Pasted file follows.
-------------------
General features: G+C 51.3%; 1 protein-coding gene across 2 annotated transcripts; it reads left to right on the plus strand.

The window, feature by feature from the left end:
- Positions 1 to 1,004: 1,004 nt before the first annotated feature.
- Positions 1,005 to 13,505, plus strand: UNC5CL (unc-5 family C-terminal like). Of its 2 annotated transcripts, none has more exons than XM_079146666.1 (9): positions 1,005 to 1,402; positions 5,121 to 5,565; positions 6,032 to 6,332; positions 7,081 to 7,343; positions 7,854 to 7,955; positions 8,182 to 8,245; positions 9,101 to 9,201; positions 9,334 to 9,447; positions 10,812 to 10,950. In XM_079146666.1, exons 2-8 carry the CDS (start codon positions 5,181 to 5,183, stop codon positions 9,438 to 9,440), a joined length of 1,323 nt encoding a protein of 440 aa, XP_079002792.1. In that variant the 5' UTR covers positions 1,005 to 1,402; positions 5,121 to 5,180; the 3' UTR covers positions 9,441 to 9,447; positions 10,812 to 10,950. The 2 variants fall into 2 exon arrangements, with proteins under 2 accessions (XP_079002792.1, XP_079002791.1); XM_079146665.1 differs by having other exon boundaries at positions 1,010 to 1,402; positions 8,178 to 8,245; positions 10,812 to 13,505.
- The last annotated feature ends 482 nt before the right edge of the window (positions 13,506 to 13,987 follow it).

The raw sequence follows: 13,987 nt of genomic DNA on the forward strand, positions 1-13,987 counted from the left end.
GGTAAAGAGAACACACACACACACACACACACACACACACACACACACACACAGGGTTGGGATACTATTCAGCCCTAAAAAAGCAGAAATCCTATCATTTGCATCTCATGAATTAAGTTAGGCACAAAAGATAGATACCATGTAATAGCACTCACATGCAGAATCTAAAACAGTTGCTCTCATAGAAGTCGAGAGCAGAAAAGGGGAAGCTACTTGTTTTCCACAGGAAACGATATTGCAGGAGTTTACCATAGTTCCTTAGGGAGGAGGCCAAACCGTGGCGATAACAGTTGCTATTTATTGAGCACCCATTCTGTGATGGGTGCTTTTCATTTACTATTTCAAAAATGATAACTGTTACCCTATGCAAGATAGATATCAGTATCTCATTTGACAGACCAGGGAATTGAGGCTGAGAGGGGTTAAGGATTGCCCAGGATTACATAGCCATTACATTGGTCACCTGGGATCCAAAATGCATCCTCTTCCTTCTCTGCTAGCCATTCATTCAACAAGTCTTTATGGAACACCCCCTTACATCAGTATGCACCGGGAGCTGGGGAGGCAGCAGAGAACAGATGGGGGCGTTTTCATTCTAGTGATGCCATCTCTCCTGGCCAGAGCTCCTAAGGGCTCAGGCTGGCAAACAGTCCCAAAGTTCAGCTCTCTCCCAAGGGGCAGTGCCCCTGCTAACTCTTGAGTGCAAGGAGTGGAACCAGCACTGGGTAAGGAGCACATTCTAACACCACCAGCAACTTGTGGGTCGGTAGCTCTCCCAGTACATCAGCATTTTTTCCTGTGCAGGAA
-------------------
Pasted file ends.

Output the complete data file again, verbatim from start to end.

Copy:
General features: G+C 51.3%; 1 protein-coding gene across 2 annotated transcripts; it reads left to right on the plus strand.

The window, feature by feature from the left end:
- Positions 1 to 1,004: 1,004 nt before the first annotated feature.
- Positions 1,005 to 13,505, plus strand: UNC5CL (unc-5 family C-terminal like). Of its 2 annotated transcripts, none has more exons than XM_079146666.1 (9): positions 1,005 to 1,402; positions 5,121 to 5,565; positions 6,032 to 6,332; positions 7,081 to 7,343; positions 7,854 to 7,955; positions 8,182 to 8,245; positions 9,101 to 9,201; positions 9,334 to 9,447; positions 10,812 to 10,950. In XM_079146666.1, exons 2-8 carry the CDS (start codon positions 5,181 to 5,183, stop codon positions 9,438 to 9,440), a joined length of 1,323 nt encoding a protein of 440 aa, XP_079002792.1. In that variant the 5' UTR covers positions 1,005 to 1,402; positions 5,121 to 5,180; the 3' UTR covers positions 9,441 to 9,447; positions 10,812 to 10,950. The 2 variants fall into 2 exon arrangements, with proteins under 2 accessions (XP_079002792.1, XP_079002791.1); XM_079146665.1 differs by having other exon boundaries at positions 1,010 to 1,402; positions 8,178 to 8,245; positions 10,812 to 13,505.
- The last annotated feature ends 482 nt before the right edge of the window (positions 13,506 to 13,987 follow it).

The raw sequence follows: 13,987 nt of genomic DNA on the forward strand, positions 1-13,987 counted from the left end.
GGTAAAGAGAACACACACACACACACACACACACACACACACACACACACACAGGGTTGGGATACTATTCAGCCCTAAAAAAGCAGAAATCCTATCATTTGCATCTCATGAATTAAGTTAGGCACAAAAGATAGATACCATGTAATAGCACTCACATGCAGAATCTAAAACAGTTGCTCTCATAGAAGTCGAGAGCAGAAAAGGGGAAGCTACTTGTTTTCCACAGGAAACGATATTGCAGGAGTTTACCATAGTTCCTTAGGGAGGAGGCCAAACCGTGGCGATAACAGTTGCTATTTATTGAGCACCCATTCTGTGATGGGTGCTTTTCATTTACTATTTCAAAAATGATAACTGTTACCCTATGCAAGATAGATATCAGTATCTCATTTGACAGACCAGGGAATTGAGGCTGAGAGGGGTTAAGGATTGCCCAGGATTACATAGCCATTACATTGGTCACCTGGGATCCAAAATGCATCCTCTTCCTTCTCTGCTAGCCATTCATTCAACAAGTCTTTATGGAACACCCCCTTACATCAGTATGCACCGGGAGCTGGGGAGGCAGCAGAGAACAGATGGGGGCGTTTTCATTCTAGTGATGCCATCTCTCCTGGCCAGAGCTCCTAAGGGCTCAGGCTGGCAAACAGTCCCAAAGTTCAGCTCTCTCCCAAGGGGCAGTGCCCCTGCTAACTCTTGAGTGCAAGGAGTGGAACCAGCACTGGGTAAGGAGCACATTCTAACACCACCAGCAACTTGTGGGTCGGTAGCTCTCCCAGTACATCAGCATTTTTTCCTGTGCAGGAA